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BP says its capped-off well appeared to be holding steady on Friday morning. The news came midway into a tense waiting period during which engineers watched the pressure gauges for signs of a leak.
US President Barack Obama noted the progress, but cautioned an anxious public not to get too far.
President Barack Obama called the apparent success of BP's efforts to cap its ruptured Gulf of Mexico well good news, but underscored that the problem would not be resolved until relief wells had been completed.
Barack Obama, US President, said, "I think it is important that we don't get ahead of ourselves, here. One of the problems with having this camera down there is when the oil stops gushing everybody feels like we are done, and we are not."
BP said it finally choked off the leak from its deepsea well on Thursday, the first time it has managed to cap the flow since a blowout on April 20 killed 11 people and an environmental disaster for the U.S. Gulf coast region.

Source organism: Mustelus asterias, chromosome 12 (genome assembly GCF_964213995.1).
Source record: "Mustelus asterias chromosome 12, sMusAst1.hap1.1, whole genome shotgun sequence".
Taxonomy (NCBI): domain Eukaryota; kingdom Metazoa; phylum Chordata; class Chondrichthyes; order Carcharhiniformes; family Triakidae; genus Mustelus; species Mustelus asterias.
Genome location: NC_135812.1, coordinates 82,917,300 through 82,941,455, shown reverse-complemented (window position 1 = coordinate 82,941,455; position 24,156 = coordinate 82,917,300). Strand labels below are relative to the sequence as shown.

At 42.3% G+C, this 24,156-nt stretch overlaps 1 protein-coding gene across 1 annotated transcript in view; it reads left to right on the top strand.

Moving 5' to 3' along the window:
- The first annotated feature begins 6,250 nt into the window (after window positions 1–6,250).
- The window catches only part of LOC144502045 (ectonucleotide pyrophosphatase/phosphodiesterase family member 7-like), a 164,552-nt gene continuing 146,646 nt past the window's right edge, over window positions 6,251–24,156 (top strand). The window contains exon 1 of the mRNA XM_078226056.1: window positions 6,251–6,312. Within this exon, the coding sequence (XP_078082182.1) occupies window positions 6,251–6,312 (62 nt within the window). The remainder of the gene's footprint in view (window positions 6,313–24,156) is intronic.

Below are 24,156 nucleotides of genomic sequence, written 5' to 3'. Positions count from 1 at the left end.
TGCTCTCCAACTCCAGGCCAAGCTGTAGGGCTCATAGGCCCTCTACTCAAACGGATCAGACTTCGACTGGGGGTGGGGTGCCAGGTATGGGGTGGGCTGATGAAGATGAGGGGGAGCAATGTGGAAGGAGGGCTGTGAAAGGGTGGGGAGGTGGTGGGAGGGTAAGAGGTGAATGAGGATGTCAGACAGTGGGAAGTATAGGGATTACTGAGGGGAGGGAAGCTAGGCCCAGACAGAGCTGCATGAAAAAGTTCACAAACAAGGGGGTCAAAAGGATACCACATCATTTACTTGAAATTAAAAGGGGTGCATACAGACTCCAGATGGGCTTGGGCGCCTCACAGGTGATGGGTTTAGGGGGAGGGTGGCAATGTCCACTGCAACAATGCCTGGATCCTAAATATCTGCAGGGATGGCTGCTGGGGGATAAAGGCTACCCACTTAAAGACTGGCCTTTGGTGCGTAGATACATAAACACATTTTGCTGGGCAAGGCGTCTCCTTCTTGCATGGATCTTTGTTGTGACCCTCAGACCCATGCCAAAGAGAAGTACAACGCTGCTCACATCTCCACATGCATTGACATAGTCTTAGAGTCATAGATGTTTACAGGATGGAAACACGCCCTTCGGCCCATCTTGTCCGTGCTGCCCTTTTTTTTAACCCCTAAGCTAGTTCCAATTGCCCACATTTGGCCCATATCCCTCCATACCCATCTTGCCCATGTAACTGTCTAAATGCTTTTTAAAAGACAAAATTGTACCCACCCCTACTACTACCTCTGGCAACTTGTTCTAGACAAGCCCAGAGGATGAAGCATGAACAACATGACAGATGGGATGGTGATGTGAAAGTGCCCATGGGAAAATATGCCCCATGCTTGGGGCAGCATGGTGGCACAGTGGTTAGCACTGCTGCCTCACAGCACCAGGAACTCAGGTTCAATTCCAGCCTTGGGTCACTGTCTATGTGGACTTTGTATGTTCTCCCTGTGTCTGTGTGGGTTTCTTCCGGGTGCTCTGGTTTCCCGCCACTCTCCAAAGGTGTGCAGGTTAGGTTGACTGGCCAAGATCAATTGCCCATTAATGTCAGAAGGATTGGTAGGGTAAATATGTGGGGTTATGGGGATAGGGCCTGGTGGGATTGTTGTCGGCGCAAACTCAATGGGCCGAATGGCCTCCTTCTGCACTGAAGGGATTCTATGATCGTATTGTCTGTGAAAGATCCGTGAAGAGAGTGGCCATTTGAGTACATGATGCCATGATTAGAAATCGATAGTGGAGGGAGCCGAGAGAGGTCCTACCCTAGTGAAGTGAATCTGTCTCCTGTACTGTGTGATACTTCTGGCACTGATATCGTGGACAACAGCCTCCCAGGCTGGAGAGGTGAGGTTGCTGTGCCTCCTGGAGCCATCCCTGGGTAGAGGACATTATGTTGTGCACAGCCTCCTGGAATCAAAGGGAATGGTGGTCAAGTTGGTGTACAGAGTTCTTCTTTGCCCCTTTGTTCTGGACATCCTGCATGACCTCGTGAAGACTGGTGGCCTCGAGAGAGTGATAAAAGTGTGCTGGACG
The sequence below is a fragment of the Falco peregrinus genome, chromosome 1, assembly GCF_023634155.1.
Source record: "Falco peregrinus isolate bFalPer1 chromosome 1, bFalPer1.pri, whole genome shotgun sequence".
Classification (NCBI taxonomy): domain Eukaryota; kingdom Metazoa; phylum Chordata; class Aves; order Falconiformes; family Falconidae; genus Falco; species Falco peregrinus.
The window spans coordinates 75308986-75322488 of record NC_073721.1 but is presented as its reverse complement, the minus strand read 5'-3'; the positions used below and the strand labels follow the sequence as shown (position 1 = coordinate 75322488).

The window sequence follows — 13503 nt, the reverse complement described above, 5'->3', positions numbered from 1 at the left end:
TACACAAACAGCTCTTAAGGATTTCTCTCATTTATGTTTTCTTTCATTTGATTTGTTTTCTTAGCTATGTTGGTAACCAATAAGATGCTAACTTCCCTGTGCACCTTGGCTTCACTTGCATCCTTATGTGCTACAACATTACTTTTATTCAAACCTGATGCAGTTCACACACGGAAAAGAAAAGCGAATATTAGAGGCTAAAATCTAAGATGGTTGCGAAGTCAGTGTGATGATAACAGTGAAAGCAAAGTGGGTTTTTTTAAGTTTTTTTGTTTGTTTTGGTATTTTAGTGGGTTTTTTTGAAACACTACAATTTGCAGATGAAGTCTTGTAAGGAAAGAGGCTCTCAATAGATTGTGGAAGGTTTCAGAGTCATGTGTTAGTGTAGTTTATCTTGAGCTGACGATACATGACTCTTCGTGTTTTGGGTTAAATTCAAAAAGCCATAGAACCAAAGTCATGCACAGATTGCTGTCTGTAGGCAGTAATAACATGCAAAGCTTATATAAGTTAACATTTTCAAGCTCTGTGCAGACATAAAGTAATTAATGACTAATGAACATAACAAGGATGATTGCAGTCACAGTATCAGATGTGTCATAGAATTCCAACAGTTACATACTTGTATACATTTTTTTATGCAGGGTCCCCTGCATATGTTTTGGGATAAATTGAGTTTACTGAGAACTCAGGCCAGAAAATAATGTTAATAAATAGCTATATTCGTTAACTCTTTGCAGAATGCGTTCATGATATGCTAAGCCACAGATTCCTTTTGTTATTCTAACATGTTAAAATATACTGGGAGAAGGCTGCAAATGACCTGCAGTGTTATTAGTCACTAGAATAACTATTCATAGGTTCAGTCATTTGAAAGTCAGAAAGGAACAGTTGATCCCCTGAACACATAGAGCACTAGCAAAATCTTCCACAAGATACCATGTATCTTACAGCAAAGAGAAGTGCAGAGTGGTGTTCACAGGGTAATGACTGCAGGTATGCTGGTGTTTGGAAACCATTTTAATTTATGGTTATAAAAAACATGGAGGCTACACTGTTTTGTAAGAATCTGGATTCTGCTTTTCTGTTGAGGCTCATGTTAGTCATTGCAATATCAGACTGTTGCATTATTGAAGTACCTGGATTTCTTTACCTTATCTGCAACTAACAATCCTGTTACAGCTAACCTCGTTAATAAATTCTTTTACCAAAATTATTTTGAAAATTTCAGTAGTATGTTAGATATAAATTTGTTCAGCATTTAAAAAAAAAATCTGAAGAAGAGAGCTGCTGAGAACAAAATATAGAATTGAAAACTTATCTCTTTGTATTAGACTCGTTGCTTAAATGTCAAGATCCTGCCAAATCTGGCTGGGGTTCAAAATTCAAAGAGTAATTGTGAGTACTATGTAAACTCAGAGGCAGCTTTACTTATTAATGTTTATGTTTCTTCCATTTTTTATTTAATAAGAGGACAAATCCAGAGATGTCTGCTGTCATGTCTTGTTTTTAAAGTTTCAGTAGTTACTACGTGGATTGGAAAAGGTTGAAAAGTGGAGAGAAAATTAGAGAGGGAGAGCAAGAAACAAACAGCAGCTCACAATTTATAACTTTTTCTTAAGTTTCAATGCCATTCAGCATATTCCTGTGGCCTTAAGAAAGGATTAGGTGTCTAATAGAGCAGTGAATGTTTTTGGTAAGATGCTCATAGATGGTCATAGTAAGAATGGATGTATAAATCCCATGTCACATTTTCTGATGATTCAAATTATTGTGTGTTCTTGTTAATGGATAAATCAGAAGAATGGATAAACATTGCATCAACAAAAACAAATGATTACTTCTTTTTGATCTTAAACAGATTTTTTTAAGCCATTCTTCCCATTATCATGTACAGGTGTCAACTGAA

Barack Obama, US President, said, "We won't be done until we actually know that we have killed the well and that we have a permanent solution in place."
The leak has soiled hundreds of miles of shoreline, damaged wild life and shut down about a third of Gulf fisheries.
The spill has also been an uphill political fight for the Obama administration as the government works to respond to the crisis while area residents struggle financially in places like Venice Louisiana.
Mike Jeffcoat, Boat Captain, said, "You know as far as getting livelihoods back that's going to be down the road. We're going to have to heal the damage that's been done right now and get our publicity back out there to assure everybody that everything is great, back the way it used to be."
But any return to normalcy is still is likely to be in the distant future as many see the latest oil cap as just the beginning of the end of the worst oil spill in U.S. history.
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